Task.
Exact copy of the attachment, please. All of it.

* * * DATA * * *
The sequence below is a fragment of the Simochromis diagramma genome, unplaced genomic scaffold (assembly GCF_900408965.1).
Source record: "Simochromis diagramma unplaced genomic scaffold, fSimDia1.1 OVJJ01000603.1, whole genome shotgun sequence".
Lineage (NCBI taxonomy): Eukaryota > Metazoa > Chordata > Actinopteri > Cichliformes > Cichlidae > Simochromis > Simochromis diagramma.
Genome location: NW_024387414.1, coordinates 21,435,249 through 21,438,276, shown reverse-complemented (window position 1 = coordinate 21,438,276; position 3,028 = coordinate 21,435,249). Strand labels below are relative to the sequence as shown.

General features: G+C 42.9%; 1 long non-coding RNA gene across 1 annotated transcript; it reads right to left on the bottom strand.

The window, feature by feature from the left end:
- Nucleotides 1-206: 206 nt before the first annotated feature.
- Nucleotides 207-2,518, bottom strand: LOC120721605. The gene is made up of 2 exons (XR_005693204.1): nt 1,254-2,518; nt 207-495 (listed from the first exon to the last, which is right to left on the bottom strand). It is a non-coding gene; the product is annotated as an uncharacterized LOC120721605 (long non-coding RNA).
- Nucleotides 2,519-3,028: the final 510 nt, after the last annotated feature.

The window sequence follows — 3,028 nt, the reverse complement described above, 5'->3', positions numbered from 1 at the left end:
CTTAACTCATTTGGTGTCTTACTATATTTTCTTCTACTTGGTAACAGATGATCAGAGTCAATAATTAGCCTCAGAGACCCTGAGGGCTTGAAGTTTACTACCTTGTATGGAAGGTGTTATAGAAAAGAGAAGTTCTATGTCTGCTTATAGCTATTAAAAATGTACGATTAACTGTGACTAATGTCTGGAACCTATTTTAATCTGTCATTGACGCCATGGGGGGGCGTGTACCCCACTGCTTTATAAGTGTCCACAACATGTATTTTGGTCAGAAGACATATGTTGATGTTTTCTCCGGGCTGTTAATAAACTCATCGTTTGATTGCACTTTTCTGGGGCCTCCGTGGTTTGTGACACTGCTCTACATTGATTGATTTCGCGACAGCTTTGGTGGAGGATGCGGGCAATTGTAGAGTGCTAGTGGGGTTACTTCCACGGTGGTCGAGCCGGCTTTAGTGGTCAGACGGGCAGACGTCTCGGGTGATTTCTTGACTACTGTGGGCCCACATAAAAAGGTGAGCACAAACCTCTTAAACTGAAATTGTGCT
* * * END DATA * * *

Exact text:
The sequence below is a fragment of the Simochromis diagramma genome, unplaced genomic scaffold (assembly GCF_900408965.1).
Source record: "Simochromis diagramma unplaced genomic scaffold, fSimDia1.1 OVJJ01000603.1, whole genome shotgun sequence".
Lineage (NCBI taxonomy): Eukaryota > Metazoa > Chordata > Actinopteri > Cichliformes > Cichlidae > Simochromis > Simochromis diagramma.
Genome location: NW_024387414.1, coordinates 21,435,249 through 21,438,276, shown reverse-complemented (window position 1 = coordinate 21,438,276; position 3,028 = coordinate 21,435,249). Strand labels below are relative to the sequence as shown.

General features: G+C 42.9%; 1 long non-coding RNA gene across 1 annotated transcript; it reads right to left on the bottom strand.

The window, feature by feature from the left end:
- Nucleotides 1-206: 206 nt before the first annotated feature.
- Nucleotides 207-2,518, bottom strand: LOC120721605. The gene is made up of 2 exons (XR_005693204.1): nt 1,254-2,518; nt 207-495 (listed from the first exon to the last, which is right to left on the bottom strand). It is a non-coding gene; the product is annotated as an uncharacterized LOC120721605 (long non-coding RNA).
- Nucleotides 2,519-3,028: the final 510 nt, after the last annotated feature.

The window sequence follows — 3,028 nt, the reverse complement described above, 5'->3', positions numbered from 1 at the left end:
CTTAACTCATTTGGTGTCTTACTATATTTTCTTCTACTTGGTAACAGATGATCAGAGTCAATAATTAGCCTCAGAGACCCTGAGGGCTTGAAGTTTACTACCTTGTATGGAAGGTGTTATAGAAAAGAGAAGTTCTATGTCTGCTTATAGCTATTAAAAATGTACGATTAACTGTGACTAATGTCTGGAACCTATTTTAATCTGTCATTGACGCCATGGGGGGGCGTGTACCCCACTGCTTTATAAGTGTCCACAACATGTATTTTGGTCAGAAGACATATGTTGATGTTTTCTCCGGGCTGTTAATAAACTCATCGTTTGATTGCACTTTTCTGGGGCCTCCGTGGTTTGTGACACTGCTCTACATTGATTGATTTCGCGACAGCTTTGGTGGAGGATGCGGGCAATTGTAGAGTGCTAGTGGGGTTACTTCCACGGTGGTCGAGCCGGCTTTAGTGGTCAGACGGGCAGACGTCTCGGGTGATTTCTTGACTACTGTGGGCCCACATAAAAAGGTGAGCACAAACCTCTTAAACTGAAATTGTGCT